The magnitude comparator circuit has a bit comparison circuit. The bit comparison circuit determines equality for each bit of the two binary numbers and if not equal, the relative magnitude for each bit of the two binary numbers. The bit comparison section includes two passgates for each bit of the two binary numbers that are compared. The passgates are enabled according to corresponding bit values of the two binary numbers to determine equality of the corresponding bits to generate a bit equality signal for each bit of the two binary numbers. The bit comparison section further has a first logic circuit for determining the relative magnitude of the bits of the two binary numbers and for providing a bit magnitude signal indicative of the relative magnitude of the binary digits. The bit comparison circuit further has a bit complementing circuit for each bit of the two binary numbers to provide a complement for each bit of the two binary numbers. The bit complementing circuit is connected to the two passgates to provide the complement for each bit to the two pass-gates.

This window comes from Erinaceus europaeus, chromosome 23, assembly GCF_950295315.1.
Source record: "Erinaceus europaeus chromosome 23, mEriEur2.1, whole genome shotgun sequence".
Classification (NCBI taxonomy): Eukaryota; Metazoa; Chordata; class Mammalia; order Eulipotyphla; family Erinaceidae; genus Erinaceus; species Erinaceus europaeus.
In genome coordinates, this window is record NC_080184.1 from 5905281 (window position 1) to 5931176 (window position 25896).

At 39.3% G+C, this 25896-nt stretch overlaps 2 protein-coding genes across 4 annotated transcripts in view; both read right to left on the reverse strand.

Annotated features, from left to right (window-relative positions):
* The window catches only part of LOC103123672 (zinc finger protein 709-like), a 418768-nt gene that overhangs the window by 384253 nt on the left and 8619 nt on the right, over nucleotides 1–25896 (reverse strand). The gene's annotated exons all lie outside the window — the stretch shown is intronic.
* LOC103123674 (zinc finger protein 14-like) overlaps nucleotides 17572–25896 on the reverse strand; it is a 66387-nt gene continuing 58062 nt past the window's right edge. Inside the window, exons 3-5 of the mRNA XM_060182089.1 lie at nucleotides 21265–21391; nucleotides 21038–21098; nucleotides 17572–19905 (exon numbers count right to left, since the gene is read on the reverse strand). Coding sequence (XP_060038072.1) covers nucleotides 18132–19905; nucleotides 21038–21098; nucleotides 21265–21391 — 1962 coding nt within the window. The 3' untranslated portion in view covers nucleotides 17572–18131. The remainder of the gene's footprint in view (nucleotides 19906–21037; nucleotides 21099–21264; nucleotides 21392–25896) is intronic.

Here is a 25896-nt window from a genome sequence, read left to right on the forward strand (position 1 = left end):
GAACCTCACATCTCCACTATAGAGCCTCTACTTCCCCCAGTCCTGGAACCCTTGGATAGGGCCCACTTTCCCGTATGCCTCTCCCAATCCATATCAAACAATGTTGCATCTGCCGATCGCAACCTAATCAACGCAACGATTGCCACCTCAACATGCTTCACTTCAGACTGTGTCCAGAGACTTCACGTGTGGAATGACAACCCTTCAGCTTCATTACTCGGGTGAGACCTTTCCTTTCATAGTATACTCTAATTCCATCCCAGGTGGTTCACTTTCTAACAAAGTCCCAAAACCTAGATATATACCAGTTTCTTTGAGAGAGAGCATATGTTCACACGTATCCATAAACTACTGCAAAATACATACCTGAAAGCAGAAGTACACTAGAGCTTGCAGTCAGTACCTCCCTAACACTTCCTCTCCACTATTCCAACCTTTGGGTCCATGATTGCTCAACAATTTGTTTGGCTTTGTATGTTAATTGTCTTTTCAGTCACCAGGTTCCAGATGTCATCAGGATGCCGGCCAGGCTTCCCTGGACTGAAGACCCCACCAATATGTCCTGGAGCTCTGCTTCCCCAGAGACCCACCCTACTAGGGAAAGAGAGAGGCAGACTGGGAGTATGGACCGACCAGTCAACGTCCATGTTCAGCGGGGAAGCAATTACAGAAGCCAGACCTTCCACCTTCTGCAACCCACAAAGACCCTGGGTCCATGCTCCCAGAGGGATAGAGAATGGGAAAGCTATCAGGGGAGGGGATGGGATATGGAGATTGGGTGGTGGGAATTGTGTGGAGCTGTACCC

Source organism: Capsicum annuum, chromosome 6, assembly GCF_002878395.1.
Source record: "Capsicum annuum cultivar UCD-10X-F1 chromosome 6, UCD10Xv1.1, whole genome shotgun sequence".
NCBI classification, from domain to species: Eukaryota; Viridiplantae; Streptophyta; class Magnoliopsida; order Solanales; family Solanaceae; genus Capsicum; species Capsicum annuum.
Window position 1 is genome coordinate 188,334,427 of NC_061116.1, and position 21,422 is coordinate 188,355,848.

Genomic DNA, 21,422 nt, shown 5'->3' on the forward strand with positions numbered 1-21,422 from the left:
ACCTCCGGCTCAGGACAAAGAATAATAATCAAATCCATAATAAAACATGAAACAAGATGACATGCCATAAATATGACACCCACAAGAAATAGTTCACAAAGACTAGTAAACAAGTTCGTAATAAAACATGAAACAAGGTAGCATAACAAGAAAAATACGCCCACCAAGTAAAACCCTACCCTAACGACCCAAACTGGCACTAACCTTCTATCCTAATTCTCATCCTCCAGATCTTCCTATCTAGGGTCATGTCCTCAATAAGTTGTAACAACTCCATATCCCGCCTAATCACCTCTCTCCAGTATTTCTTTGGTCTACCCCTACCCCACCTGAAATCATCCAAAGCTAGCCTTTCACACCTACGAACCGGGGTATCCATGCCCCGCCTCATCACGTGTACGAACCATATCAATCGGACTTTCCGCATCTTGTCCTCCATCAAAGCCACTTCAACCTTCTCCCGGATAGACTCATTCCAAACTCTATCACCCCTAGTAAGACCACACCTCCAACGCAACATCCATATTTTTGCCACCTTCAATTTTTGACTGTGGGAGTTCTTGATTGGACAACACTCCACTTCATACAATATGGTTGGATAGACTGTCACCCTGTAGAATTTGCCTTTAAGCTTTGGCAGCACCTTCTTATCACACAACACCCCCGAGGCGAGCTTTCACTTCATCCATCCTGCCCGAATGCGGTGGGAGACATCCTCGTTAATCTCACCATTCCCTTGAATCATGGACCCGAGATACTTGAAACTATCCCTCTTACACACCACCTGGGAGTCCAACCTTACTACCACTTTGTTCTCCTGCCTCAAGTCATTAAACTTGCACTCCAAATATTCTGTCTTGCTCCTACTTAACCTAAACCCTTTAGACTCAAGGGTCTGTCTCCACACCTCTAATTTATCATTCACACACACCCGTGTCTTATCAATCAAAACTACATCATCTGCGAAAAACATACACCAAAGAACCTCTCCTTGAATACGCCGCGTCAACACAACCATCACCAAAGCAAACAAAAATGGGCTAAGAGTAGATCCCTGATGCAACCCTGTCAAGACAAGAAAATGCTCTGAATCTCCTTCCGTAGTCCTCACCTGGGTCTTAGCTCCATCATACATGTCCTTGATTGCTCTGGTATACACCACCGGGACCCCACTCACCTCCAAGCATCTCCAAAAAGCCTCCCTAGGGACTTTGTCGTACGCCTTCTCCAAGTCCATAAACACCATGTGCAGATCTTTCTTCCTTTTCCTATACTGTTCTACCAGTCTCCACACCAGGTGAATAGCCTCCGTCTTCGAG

The magnitude comparator circuit further contains an equality circuit and a relative magnitude circuit. The equality circuit is in communication with the bit comparison section and receives the bit equality signal of each bit of the two binary numbers to generate a number equality signal, which, when active, indicates the equality of the two binary numbers. The relative magnitude circuit is in communication with the bit comparison section to receive the bit equality signals and the bit magnitude signals for all bits of the two binary numbers, to logically combine the bit equality signals and the bit magnitude signals to determine the relative magnitude of the two binary numbers.

The programmable priority multiplexing circuit further includes an index selector and a multiplexer. The index selector is connected to receive the changeable priority signal and the magnitude signal. The index selector provides an index signal, which is generated based on the changeable priority signal indicating which one of the plurality index value signals matches the priority. The multiplexer is connected to receive the plurality of index value signals and the index signal. The multiplexer provides the output having the one of the plurality of index value signals, dependent upon the index signal determined from the priority signal.